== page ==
We're getting ready to leave Oestrich-Winkel on this muggy Tuesday morning, and so far the trip has been great - decent weather (although there was a big booming storm last night), great people and great wines.A quick recap: Sunday evening was spent at Burg Crass, a cafe along the Rhine, where we took part in a local ritual of cake and coffee. Except when you've got a bunch of winos in tow, that becomes cake (of the delicious local strawberry variety) and sparkling wine. Let me tell you, German sparkling wine (often called Sekt) is one of the hidden gems of this country's wine production.That night we went up the valley to Schloss Vollrads, a beautiful, castle-estate type property, where we were treated to some great food and wine, as well as a tour of this phenomenal estate.We got started early Monday morning with a quick (but phenomenal) buffet breakfast before heading out to Weingut Kunstler (apologies for the lack of umlauts), whose fairly modern estate (on the inside, at least) included a series of winding cellars that have to be seen to be believed. Next up (and just down the street) was Domdechant Werner'sches Weingut, a much smaller producer run by Dr. Franz W. Michel, a 75 year-old grandfather of 15 who shows no sign of letting up.Balthasar Ress was our third stop of the day - some of Stefan Ress' wines are available in Manitoba, and we sampled those and many others before being whisked off to Schloss Reinhartshausen, another producer whose wines are available at home.This morning we're off to the Pfalz region, to Gunderloch (some of whose wines are available in Manitoba... at private wine stores, I believe). There's a quick recap of our activities, and I'll have more later when we check into our next hotel. Suffice to say I've tried many great Rieslings - in fact, of the 60ish wines tasted, all but about five have been Riesling. Many are now being made in a far drier style than the Canadian wine buying public might believe.Interestingly, Winnipeg has come up at almost every stop so far. Why? Well, this region sits on the 50th parallel, which just so happens to run right through Winnipeg. In fact, it's now a running joke that every winemaker we meet will mention Winnipeg as a Canadian point of reference as to our latitude.More later... there is more Riesling to be tried. Hopefully my gums don't peel back from my teeth (Riesling can be fairly high in acidity)...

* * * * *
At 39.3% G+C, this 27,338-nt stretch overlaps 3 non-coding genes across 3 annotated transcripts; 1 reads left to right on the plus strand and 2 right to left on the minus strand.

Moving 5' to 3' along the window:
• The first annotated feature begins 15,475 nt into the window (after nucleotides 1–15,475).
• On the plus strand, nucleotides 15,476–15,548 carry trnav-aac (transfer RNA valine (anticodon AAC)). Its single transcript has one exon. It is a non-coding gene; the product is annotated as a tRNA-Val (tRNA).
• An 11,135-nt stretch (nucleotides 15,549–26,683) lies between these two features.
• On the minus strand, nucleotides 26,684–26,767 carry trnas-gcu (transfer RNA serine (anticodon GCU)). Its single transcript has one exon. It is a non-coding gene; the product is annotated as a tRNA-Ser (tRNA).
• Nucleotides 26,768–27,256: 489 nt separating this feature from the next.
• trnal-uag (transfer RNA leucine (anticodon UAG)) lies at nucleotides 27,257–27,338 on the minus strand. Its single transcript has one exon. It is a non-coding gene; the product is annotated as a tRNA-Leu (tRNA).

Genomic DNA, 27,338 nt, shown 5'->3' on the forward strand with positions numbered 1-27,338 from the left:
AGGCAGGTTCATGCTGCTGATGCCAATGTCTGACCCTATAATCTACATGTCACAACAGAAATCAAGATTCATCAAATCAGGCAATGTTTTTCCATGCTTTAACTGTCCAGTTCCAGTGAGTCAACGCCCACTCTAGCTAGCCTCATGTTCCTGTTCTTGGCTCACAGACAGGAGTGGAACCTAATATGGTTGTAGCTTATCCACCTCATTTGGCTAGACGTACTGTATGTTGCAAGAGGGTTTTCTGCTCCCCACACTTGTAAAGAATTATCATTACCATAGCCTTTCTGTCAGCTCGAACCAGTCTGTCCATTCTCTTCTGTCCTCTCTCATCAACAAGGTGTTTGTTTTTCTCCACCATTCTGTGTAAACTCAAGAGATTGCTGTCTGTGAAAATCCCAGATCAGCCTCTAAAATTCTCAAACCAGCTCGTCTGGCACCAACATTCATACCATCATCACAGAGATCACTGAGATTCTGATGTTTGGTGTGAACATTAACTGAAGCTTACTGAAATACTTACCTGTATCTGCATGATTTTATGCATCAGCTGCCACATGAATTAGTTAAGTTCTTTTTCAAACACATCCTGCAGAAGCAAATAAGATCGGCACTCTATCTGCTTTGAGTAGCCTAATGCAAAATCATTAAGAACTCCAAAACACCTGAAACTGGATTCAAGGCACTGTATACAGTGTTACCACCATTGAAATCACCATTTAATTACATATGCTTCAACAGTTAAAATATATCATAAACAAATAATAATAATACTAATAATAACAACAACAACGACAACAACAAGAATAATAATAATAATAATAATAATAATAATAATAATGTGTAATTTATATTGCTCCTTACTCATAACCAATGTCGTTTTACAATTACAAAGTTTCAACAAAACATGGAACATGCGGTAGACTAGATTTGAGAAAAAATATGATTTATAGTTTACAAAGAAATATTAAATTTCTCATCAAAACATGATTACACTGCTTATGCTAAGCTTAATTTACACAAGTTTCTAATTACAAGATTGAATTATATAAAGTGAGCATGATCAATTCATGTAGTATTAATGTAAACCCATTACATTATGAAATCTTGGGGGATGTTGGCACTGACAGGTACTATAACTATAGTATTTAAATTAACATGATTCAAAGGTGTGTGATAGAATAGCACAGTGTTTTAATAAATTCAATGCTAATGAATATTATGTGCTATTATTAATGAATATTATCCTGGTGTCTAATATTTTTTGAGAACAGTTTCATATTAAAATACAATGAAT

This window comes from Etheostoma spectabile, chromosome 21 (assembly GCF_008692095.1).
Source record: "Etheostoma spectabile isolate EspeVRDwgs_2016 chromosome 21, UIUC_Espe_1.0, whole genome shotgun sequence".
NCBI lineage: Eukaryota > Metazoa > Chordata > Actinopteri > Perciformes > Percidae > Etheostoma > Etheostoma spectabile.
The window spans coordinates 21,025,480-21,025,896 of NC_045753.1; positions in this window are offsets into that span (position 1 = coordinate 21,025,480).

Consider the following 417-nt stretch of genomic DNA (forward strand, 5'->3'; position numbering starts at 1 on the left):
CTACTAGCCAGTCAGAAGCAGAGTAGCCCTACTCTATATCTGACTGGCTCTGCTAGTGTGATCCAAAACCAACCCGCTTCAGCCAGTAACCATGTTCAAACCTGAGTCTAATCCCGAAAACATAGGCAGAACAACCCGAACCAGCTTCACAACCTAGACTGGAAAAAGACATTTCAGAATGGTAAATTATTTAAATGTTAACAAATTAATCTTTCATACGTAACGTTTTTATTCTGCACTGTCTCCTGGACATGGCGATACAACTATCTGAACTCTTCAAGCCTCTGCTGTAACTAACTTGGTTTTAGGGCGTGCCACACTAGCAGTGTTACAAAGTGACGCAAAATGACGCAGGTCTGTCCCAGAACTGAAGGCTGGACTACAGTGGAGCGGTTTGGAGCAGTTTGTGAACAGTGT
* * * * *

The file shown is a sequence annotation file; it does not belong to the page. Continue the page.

• Nosing Me, Nosing You (apologies to ABBA for the horrible pun)